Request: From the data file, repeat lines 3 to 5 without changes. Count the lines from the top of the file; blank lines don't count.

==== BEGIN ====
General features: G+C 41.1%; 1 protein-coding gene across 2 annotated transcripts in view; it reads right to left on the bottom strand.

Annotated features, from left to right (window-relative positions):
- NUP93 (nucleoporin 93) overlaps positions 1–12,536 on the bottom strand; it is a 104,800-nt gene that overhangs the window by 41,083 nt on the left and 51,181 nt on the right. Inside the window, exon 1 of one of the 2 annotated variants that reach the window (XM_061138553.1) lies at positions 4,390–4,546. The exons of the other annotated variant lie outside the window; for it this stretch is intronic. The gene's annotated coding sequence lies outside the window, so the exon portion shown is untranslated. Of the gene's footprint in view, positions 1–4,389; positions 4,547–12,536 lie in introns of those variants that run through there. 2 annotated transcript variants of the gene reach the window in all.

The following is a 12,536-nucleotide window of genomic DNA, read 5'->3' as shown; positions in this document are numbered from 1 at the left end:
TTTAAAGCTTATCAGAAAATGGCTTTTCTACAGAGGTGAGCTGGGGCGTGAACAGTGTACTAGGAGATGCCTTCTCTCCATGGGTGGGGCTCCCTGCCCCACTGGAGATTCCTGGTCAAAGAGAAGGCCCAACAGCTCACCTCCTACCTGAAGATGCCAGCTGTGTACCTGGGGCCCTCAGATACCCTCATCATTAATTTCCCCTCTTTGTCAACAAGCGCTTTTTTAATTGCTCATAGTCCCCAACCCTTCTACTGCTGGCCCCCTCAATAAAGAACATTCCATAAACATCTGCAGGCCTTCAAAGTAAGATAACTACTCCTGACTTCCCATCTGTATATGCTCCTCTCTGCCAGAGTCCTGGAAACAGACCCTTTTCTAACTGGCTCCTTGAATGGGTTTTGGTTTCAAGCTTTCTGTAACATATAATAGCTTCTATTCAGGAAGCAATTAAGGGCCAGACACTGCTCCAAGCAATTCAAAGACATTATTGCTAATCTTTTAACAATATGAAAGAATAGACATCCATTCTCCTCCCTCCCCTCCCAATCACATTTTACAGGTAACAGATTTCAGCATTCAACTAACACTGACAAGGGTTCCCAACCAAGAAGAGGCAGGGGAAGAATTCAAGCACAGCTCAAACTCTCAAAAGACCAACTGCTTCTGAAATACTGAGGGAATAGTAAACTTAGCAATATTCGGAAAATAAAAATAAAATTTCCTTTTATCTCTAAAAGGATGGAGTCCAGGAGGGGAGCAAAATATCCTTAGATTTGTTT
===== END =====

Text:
- NUP93 (nucleoporin 93) overlaps positions 1–12,536 on the bottom strand; it is a 104,800-nt gene that overhangs the window by 41,083 nt on the left and 51,181 nt on the right. Inside the window, exon 1 of one of the 2 annotated variants that reach the window (XM_061138553.1) lies at positions 4,390–4,546. The exons of the other annotated variant lie outside the window; for it this stretch is intronic. The gene's annotated coding sequence lies outside the window, so the exon portion shown is untranslated. Of the gene's footprint in view, positions 1–4,389; positions 4,547–12,536 lie in introns of those variants that run through there. 2 annotated transcript variants of the gene reach the window in all.

The following is a 12,536-nucleotide window of genomic DNA, read 5'->3' as shown; positions in this document are numbered from 1 at the left end:
TTTAAAGCTTATCAGAAAATGGCTTTTCTACAGAGGTGAGCTGGGGCGTGAACAGTGTACTAGGAGATGCCTTCTCTCCATGGGTGGGGCTCCCTGCCCCACTGGAGATTCCTGGTCAAAGAGAAGGCCCAACAGCTCACCTCCTACCTGAAGATGCCAGCTGTGTACCTGGGGCCCTCAGATACCCTCATCATTAATTTCCCCTCTTTGTCAACAAGCGCTTTTTTAATTGCTCATAGTCCCCAACCCTTCTACTGCTGGCCCCCTCAATAAAGAACATTCCATAAACATCTGCAGGCCTTCAAAGTAAGATAACTACTCCTGACTTCCCATCTGTATATGCTCCTCTCTGCCAGAGTCCTGGAAACAGACCCTTTTCTAACTGGCTCCTTGAATGGGTTTTGGTTTCAAGCTTTCTGTAACATATAATAGCTTCTATTCAGGAAGCAATTAAGGGCCAGACACTGCTCCAAGCAATTCAAAGACATTATTGCTAATCTTTTAACAATATGAAAGAATAGACATCCATTCTCCTCCCTCCCCTCCCAATCACATTTTACAGGTAACAGATTTCAGCATTCAACTAACACTGACAAGGGTTCCCAACCAAGAAGAGGCAGGGGAAGAATTCAAGCACAGCTCAAACTCTCAAAAGACCAACTGCTTCTGAAATACTGAGGGAATAGTAAACTTAGCAATATTCGGAAAATAAAAATAAAATTTCCTTTTATCTCTAAAAGGATGGAGTCCAGGAGGGGAGCAAAATATCCTTAGATTTGTTT